By Troy F. Kimsey, MD, FACS; Surgical Oncologist

When it comes to breast cancer, we generally treat the whole breast. We either do a mastectomy (in which the whole breast is removed) or breast conservation (where the mass is removed and the remainder of the breast undergoes radiation treatment).

With a lumpectomy, some type of radiation is always required. For low-risk tumors, Kimsey says, radiation can be applied specifically to the lumpectomy site with fewer side effects than standard radiation.

There is no significant difference in survival between women who choose a mastectomy versus breast conservation.  They’ve looked at this comparison extensively in thousands of women and have never demonstrated a difference in overall survival rates between women undergoing mastectomy versus breast conservation. There’s a slightly higher risk of recurrence recurrence with breast conservation, but it doesn’t translate into a greater survival advantage.

Women who have a lumpectomy must also have radiation, and that’s not always possible for some patients, either for health or logistical reasons.  Some women can’t come to radiation five days a week for six to seven weeks. There’s also a population of women that really desire to have everything removed, and they aren’t particularly focused on conserving their breast. They’ll usually opt for mastectomy.

The decision to do chemotherapy depends on the type of tumor and whether it has spread outside of the breast, for example to the lymph nodes in the axilla, or armpit.
Historically, we removed all of the axillary lymph nodes in women with breast cancer, but in the last 15 years or so, a technique called ‘sentinel’lymph node biopsy has been developed. This tests the first lymph nodes in the axillary chain. If these are negative, we don’t remove the other lymph nodes.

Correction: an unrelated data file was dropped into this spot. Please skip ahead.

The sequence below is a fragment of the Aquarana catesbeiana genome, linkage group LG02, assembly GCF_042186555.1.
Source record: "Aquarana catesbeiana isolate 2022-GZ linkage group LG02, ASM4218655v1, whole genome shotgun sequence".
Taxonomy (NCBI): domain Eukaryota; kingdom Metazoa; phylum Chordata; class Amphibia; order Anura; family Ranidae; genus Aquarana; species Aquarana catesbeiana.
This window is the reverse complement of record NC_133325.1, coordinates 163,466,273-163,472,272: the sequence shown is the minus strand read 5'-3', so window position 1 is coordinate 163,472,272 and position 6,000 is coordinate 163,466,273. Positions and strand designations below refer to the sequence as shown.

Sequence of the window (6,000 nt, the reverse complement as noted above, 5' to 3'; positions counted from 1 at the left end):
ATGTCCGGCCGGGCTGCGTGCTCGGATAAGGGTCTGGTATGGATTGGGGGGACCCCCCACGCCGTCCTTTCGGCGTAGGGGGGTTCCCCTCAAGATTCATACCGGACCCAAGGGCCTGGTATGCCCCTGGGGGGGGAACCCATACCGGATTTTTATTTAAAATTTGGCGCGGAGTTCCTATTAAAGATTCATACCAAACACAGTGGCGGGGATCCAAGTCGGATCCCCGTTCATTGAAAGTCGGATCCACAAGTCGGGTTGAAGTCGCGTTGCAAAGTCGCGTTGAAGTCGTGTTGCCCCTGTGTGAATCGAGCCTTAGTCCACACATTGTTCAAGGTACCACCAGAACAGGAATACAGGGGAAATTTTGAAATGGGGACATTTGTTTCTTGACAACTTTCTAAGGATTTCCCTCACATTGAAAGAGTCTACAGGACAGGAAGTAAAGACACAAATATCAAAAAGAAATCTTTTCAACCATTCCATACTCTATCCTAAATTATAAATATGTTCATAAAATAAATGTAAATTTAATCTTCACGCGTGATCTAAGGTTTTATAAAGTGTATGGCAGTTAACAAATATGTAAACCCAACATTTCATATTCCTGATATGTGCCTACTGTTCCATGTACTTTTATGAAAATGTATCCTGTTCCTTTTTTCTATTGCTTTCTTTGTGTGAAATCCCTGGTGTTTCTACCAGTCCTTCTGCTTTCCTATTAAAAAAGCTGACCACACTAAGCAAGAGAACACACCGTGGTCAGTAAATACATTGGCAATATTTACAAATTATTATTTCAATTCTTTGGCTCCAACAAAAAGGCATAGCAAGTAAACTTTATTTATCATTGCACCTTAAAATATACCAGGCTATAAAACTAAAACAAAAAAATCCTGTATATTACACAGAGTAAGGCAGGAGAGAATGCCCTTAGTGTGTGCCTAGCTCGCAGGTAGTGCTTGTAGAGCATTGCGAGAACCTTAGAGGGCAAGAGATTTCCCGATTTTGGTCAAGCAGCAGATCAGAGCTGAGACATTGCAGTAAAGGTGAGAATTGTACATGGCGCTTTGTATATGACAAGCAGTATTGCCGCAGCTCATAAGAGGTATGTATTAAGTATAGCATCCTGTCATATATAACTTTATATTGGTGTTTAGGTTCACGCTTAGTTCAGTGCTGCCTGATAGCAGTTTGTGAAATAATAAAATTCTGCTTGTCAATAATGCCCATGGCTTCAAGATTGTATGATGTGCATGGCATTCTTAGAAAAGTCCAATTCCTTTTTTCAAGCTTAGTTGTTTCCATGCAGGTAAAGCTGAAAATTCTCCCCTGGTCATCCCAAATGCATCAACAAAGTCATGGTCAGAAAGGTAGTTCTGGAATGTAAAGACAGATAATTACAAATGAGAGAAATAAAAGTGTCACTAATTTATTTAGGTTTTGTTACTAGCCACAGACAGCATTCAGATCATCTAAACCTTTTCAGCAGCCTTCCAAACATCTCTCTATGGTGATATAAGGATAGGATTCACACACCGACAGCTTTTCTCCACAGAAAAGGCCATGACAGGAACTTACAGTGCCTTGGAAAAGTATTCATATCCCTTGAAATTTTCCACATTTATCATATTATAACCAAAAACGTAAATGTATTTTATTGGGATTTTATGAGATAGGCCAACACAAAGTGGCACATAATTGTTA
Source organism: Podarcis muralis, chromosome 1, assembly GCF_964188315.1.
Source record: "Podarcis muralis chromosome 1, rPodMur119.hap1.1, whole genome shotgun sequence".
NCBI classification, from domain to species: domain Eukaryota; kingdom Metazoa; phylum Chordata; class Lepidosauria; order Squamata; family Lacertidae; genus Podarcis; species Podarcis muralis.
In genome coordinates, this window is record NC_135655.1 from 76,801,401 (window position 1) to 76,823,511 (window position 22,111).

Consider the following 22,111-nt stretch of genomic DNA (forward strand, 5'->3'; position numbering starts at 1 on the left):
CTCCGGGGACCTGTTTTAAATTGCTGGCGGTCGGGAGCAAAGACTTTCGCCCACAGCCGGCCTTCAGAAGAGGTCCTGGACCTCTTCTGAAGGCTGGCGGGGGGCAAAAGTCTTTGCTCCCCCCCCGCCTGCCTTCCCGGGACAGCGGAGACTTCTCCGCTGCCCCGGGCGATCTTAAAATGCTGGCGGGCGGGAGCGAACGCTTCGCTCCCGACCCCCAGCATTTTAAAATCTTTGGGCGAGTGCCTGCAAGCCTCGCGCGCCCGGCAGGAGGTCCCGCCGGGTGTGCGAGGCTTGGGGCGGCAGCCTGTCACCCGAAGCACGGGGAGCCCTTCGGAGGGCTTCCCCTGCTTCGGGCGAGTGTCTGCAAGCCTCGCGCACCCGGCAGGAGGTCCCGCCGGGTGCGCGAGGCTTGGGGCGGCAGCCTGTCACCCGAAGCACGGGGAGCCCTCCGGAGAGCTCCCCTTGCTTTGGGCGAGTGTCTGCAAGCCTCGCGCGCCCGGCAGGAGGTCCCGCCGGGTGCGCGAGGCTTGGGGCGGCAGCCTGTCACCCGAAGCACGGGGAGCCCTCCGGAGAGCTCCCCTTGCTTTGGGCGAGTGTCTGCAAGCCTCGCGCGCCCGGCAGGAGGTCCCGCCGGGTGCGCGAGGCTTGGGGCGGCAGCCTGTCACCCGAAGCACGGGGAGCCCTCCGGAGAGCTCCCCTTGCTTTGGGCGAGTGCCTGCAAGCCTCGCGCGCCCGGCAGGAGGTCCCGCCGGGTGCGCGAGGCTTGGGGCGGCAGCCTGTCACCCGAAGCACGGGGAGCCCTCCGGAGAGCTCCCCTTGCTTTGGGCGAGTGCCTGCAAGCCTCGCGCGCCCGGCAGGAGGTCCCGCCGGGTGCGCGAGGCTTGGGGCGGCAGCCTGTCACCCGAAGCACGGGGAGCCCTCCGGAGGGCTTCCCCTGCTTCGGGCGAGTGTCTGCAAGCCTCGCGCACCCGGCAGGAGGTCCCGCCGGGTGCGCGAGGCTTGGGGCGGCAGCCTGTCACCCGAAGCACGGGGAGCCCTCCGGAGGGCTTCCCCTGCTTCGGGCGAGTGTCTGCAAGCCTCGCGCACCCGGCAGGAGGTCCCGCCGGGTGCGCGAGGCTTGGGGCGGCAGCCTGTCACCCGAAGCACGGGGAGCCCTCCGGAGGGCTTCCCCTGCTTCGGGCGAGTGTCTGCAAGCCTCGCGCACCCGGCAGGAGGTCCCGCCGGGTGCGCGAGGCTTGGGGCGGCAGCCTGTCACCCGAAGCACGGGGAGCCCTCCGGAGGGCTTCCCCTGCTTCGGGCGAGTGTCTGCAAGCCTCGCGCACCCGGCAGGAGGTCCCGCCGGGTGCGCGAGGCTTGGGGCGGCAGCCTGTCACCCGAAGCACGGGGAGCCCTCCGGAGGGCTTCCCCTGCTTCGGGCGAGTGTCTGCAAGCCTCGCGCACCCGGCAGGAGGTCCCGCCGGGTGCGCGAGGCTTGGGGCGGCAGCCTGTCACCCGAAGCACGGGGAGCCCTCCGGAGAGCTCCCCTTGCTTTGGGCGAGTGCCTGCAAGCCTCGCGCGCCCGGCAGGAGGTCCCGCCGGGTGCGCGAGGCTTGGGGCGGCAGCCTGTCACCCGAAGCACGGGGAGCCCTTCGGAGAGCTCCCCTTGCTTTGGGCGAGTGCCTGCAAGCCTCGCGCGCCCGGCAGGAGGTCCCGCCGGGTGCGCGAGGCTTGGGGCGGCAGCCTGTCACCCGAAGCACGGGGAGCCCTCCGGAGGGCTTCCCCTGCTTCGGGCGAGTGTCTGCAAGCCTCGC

In the future, breast cancer treatment will involve a more thorough understanding of each type of tumor and the type or treatment to which it will respond.  I think the future of breast cancer treatment will involve an understanding of the biology of each particular breast cancer including the genetic profile and receptor status of each tumor, and tailoring the treatment to that particular breast cancer.

Of course, I must stress that that good breast cancer treatment begins with screening. The thing that’s made the greatest impact on outcomes in breast cancer is screening. The earlier we detect breast cancer, the better patients do.  We recommend yearly mammograms starting for most women at age 40. If a woman has a family history of breast cancer, she should start screenings 10 years before the age of their diagnosis.

Troy F. Kimsey, MD, FACS, is a surgical oncologist with Premier Surgical Associates at Fort Sanders Regional Medical Center.